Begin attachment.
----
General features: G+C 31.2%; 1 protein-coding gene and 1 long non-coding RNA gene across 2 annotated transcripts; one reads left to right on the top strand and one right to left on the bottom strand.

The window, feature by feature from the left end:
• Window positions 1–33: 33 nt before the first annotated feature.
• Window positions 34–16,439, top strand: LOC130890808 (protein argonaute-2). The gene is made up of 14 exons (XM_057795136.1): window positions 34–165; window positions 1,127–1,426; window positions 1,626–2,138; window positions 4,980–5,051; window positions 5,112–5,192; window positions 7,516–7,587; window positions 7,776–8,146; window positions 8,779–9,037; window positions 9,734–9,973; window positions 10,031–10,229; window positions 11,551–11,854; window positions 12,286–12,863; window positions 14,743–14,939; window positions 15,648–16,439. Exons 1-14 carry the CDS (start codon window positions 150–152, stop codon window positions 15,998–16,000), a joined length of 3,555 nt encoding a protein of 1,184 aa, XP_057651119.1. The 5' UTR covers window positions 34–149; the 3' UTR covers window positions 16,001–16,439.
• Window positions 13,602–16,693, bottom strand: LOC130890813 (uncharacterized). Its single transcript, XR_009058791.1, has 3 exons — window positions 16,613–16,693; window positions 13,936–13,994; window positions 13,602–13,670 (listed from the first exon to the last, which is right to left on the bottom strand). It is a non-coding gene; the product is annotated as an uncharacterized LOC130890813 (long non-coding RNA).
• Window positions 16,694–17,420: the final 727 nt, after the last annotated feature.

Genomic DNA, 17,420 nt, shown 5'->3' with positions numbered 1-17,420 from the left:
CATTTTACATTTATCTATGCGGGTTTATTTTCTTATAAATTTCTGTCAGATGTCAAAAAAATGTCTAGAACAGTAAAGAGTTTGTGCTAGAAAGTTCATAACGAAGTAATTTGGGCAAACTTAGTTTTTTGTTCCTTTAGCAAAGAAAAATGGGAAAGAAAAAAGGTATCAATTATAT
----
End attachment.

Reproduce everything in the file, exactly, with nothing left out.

General features: G+C 31.2%; 1 protein-coding gene and 1 long non-coding RNA gene across 2 annotated transcripts; one reads left to right on the top strand and one right to left on the bottom strand.

The window, feature by feature from the left end:
• Window positions 1–33: 33 nt before the first annotated feature.
• Window positions 34–16,439, top strand: LOC130890808 (protein argonaute-2). The gene is made up of 14 exons (XM_057795136.1): window positions 34–165; window positions 1,127–1,426; window positions 1,626–2,138; window positions 4,980–5,051; window positions 5,112–5,192; window positions 7,516–7,587; window positions 7,776–8,146; window positions 8,779–9,037; window positions 9,734–9,973; window positions 10,031–10,229; window positions 11,551–11,854; window positions 12,286–12,863; window positions 14,743–14,939; window positions 15,648–16,439. Exons 1-14 carry the CDS (start codon window positions 150–152, stop codon window positions 15,998–16,000), a joined length of 3,555 nt encoding a protein of 1,184 aa, XP_057651119.1. The 5' UTR covers window positions 34–149; the 3' UTR covers window positions 16,001–16,439.
• Window positions 13,602–16,693, bottom strand: LOC130890813 (uncharacterized). Its single transcript, XR_009058791.1, has 3 exons — window positions 16,613–16,693; window positions 13,936–13,994; window positions 13,602–13,670 (listed from the first exon to the last, which is right to left on the bottom strand). It is a non-coding gene; the product is annotated as an uncharacterized LOC130890813 (long non-coding RNA).
• Window positions 16,694–17,420: the final 727 nt, after the last annotated feature.

Genomic DNA, 17,420 nt, shown 5'->3' with positions numbered 1-17,420 from the left:
CATTTTACATTTATCTATGCGGGTTTATTTTCTTATAAATTTCTGTCAGATGTCAAAAAAATGTCTAGAACAGTAAAGAGTTTGTGCTAGAAAGTTCATAACGAAGTAATTTGGGCAAACTTAGTTTTTTGTTCCTTTAGCAAAGAAAAATGGGAAAGAAAAAAGGTATCAATTATAT